Skip to main
Genetic science research

Jafri Conducting Study Of In Silico Prediction Of Cancer Drug Susceptibility



Saleet Jafri, Director, Neuroscience Program; Professor Bioinformatics/Computational Biology, is studying cancer drug susceptibility. 

His project is based on the development of a computational method that uses machine learning applied to feature sets derived from molecular simulation to predict the functional consequences of genetic variation.   

This technology may be applied to data extracted from the molecular simulation of the proteins that are cancer drug targets and used to predict the susceptibility of a particular genetic variant of the protein to a specific cancer drug.  

In addition, the proposed technology may be used to quantitatively classify newly found or unclassified variants as cancer-causing or benign, creating the potential of early and more accurate cancer variant diagnosis. 

The broader impact/commercial potential of this I-Corps project is the development of a computational method that will accurately predict whether a particular genetic variant is susceptible to a particular cancer treatment drug. Drug resistance is the main reason a cancer drug treatment regimen fails to cure a patient’s cancer. With drug resistance occurring in 30-85 percent of cancers, it accounts for a major part of the approximately $200 billion spent on cancer care in 2020 in the United States.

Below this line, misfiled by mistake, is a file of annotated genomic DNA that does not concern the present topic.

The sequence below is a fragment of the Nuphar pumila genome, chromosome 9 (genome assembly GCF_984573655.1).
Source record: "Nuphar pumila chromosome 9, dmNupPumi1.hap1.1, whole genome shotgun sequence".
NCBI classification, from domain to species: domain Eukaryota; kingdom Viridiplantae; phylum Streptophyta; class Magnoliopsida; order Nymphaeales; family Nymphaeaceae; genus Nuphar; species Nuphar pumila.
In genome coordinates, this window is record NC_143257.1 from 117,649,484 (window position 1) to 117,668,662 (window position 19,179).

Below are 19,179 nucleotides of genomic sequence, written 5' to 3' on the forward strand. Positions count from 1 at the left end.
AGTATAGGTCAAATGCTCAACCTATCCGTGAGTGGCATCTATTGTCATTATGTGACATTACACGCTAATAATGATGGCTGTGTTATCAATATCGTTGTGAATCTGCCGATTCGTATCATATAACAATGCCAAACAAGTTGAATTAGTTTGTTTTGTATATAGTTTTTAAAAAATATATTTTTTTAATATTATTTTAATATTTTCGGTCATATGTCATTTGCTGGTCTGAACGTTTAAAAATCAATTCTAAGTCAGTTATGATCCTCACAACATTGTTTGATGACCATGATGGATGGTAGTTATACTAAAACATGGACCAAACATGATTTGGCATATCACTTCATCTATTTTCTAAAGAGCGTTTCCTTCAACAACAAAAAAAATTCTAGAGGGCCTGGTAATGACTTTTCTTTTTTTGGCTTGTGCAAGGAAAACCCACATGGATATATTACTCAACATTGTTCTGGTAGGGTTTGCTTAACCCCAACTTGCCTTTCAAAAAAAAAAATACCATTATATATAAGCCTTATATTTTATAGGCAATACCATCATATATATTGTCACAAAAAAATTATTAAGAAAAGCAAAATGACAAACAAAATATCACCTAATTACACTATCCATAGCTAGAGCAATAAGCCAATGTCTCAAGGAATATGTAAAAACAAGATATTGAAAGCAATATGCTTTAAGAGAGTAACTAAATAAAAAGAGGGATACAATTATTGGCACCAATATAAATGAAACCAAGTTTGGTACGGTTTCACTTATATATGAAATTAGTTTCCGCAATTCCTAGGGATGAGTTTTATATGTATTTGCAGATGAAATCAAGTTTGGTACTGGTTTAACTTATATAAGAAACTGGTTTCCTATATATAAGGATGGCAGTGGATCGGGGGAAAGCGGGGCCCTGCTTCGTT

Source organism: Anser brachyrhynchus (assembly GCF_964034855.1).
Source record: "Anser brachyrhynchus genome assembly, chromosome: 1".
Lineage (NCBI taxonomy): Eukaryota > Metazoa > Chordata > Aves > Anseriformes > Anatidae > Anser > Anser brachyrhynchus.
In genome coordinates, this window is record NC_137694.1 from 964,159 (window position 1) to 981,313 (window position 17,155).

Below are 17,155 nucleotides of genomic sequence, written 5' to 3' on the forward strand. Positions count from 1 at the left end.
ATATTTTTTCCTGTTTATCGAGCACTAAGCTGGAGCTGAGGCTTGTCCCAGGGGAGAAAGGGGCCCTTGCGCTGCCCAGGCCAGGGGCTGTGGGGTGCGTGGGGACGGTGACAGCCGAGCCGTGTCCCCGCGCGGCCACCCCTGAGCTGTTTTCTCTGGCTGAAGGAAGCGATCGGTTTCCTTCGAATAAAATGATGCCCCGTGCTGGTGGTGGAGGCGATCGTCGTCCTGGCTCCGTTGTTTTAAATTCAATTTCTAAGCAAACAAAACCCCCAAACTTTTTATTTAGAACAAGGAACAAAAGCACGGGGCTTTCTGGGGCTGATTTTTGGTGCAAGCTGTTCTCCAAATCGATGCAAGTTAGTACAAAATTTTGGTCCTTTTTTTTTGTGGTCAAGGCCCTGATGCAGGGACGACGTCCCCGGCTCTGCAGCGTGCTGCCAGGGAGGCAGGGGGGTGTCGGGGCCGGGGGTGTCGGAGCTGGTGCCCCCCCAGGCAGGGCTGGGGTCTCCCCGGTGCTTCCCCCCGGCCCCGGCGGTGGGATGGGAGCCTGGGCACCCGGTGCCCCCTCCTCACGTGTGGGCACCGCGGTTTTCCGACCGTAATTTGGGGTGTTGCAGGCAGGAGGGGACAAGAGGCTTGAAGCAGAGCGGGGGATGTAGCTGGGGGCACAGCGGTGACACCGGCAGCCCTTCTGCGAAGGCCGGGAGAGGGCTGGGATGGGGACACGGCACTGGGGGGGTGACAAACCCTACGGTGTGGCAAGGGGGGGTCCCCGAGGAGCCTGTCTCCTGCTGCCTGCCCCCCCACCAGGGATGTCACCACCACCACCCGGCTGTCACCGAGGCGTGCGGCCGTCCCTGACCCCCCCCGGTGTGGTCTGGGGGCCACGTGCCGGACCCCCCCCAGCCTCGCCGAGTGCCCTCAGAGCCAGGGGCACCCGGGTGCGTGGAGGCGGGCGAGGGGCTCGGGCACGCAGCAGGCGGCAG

This proposed technology may help to improve the diagnosis and treatment of cancer patients by avoiding rounds of failed chemotherapy by tailoring treatment to the genetic profile of the cancer.  

 Jafri received $50,000 from the National Science Foundation for this project. Funding began in April 2021 and will end in late September 2021.